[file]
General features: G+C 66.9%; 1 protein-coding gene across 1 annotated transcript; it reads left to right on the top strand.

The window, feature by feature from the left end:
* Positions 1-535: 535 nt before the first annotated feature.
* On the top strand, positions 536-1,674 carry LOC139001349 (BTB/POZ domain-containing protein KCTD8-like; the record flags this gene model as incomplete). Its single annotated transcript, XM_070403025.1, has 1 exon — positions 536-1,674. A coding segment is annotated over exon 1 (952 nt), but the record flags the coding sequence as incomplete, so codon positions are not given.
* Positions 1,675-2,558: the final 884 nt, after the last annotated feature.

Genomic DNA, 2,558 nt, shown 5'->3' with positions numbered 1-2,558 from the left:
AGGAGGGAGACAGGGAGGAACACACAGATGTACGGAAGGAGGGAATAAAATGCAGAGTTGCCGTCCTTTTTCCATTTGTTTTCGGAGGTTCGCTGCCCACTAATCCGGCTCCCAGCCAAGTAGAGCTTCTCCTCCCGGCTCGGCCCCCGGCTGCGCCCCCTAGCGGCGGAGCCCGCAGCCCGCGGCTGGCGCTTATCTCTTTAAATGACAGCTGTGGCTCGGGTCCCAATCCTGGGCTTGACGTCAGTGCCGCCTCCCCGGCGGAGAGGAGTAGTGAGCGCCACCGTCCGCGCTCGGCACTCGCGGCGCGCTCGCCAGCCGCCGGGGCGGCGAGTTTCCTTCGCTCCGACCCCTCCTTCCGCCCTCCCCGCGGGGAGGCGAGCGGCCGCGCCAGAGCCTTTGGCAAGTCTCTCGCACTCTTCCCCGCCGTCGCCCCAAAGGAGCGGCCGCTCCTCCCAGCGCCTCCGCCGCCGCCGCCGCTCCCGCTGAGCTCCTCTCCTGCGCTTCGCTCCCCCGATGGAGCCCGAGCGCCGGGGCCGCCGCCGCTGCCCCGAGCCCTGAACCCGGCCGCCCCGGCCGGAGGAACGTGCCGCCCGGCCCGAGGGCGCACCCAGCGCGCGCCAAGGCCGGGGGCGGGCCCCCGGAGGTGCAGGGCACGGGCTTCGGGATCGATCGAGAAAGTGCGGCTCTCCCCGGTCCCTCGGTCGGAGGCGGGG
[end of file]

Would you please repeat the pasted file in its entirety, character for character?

General features: G+C 66.9%; 1 protein-coding gene across 1 annotated transcript; it reads left to right on the top strand.

The window, feature by feature from the left end:
* Positions 1-535: 535 nt before the first annotated feature.
* On the top strand, positions 536-1,674 carry LOC139001349 (BTB/POZ domain-containing protein KCTD8-like; the record flags this gene model as incomplete). Its single annotated transcript, XM_070403025.1, has 1 exon — positions 536-1,674. A coding segment is annotated over exon 1 (952 nt), but the record flags the coding sequence as incomplete, so codon positions are not given.
* Positions 1,675-2,558: the final 884 nt, after the last annotated feature.

Genomic DNA, 2,558 nt, shown 5'->3' with positions numbered 1-2,558 from the left:
AGGAGGGAGACAGGGAGGAACACACAGATGTACGGAAGGAGGGAATAAAATGCAGAGTTGCCGTCCTTTTTCCATTTGTTTTCGGAGGTTCGCTGCCCACTAATCCGGCTCCCAGCCAAGTAGAGCTTCTCCTCCCGGCTCGGCCCCCGGCTGCGCCCCCTAGCGGCGGAGCCCGCAGCCCGCGGCTGGCGCTTATCTCTTTAAATGACAGCTGTGGCTCGGGTCCCAATCCTGGGCTTGACGTCAGTGCCGCCTCCCCGGCGGAGAGGAGTAGTGAGCGCCACCGTCCGCGCTCGGCACTCGCGGCGCGCTCGCCAGCCGCCGGGGCGGCGAGTTTCCTTCGCTCCGACCCCTCCTTCCGCCCTCCCCGCGGGGAGGCGAGCGGCCGCGCCAGAGCCTTTGGCAAGTCTCTCGCACTCTTCCCCGCCGTCGCCCCAAAGGAGCGGCCGCTCCTCCCAGCGCCTCCGCCGCCGCCGCCGCTCCCGCTGAGCTCCTCTCCTGCGCTTCGCTCCCCCGATGGAGCCCGAGCGCCGGGGCCGCCGCCGCTGCCCCGAGCCCTGAACCCGGCCGCCCCGGCCGGAGGAACGTGCCGCCCGGCCCGAGGGCGCACCCAGCGCGCGCCAAGGCCGGGGGCGGGCCCCCGGAGGTGCAGGGCACGGGCTTCGGGATCGATCGAGAAAGTGCGGCTCTCCCCGGTCCCTCGGTCGGAGGCGGGG